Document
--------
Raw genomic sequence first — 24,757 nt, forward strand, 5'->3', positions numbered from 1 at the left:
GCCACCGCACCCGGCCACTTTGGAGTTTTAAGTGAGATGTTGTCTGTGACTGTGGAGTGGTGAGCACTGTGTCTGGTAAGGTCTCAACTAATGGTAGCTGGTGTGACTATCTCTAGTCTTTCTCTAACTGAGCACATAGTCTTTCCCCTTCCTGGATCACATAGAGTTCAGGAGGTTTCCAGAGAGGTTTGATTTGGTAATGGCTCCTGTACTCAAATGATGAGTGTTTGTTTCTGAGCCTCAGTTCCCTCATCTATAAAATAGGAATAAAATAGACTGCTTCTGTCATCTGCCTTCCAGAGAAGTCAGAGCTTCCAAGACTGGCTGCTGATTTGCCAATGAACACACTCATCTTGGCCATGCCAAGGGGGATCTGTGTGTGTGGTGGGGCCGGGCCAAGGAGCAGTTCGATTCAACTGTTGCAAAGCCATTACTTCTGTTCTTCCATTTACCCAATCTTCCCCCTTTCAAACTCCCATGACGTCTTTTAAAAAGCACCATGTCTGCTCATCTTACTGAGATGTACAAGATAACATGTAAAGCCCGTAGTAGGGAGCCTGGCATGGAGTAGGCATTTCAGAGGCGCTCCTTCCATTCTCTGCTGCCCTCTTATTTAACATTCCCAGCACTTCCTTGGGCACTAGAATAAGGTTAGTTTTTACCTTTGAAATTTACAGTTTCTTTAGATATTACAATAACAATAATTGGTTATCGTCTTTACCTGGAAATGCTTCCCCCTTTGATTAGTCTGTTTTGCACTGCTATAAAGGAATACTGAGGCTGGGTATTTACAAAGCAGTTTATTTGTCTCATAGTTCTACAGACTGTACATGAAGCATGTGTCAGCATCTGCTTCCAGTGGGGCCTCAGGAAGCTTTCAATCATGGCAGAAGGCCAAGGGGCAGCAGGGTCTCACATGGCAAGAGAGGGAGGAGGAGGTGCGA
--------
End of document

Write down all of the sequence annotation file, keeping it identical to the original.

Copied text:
Raw genomic sequence first — 24,757 nt, forward strand, 5'->3', positions numbered from 1 at the left:
GCCACCGCACCCGGCCACTTTGGAGTTTTAAGTGAGATGTTGTCTGTGACTGTGGAGTGGTGAGCACTGTGTCTGGTAAGGTCTCAACTAATGGTAGCTGGTGTGACTATCTCTAGTCTTTCTCTAACTGAGCACATAGTCTTTCCCCTTCCTGGATCACATAGAGTTCAGGAGGTTTCCAGAGAGGTTTGATTTGGTAATGGCTCCTGTACTCAAATGATGAGTGTTTGTTTCTGAGCCTCAGTTCCCTCATCTATAAAATAGGAATAAAATAGACTGCTTCTGTCATCTGCCTTCCAGAGAAGTCAGAGCTTCCAAGACTGGCTGCTGATTTGCCAATGAACACACTCATCTTGGCCATGCCAAGGGGGATCTGTGTGTGTGGTGGGGCCGGGCCAAGGAGCAGTTCGATTCAACTGTTGCAAAGCCATTACTTCTGTTCTTCCATTTACCCAATCTTCCCCCTTTCAAACTCCCATGACGTCTTTTAAAAAGCACCATGTCTGCTCATCTTACTGAGATGTACAAGATAACATGTAAAGCCCGTAGTAGGGAGCCTGGCATGGAGTAGGCATTTCAGAGGCGCTCCTTCCATTCTCTGCTGCCCTCTTATTTAACATTCCCAGCACTTCCTTGGGCACTAGAATAAGGTTAGTTTTTACCTTTGAAATTTACAGTTTCTTTAGATATTACAATAACAATAATTGGTTATCGTCTTTACCTGGAAATGCTTCCCCCTTTGATTAGTCTGTTTTGCACTGCTATAAAGGAATACTGAGGCTGGGTATTTACAAAGCAGTTTATTTGTCTCATAGTTCTACAGACTGTACATGAAGCATGTGTCAGCATCTGCTTCCAGTGGGGCCTCAGGAAGCTTTCAATCATGGCAGAAGGCCAAGGGGCAGCAGGGTCTCACATGGCAAGAGAGGGAGGAGGAGGTGCGA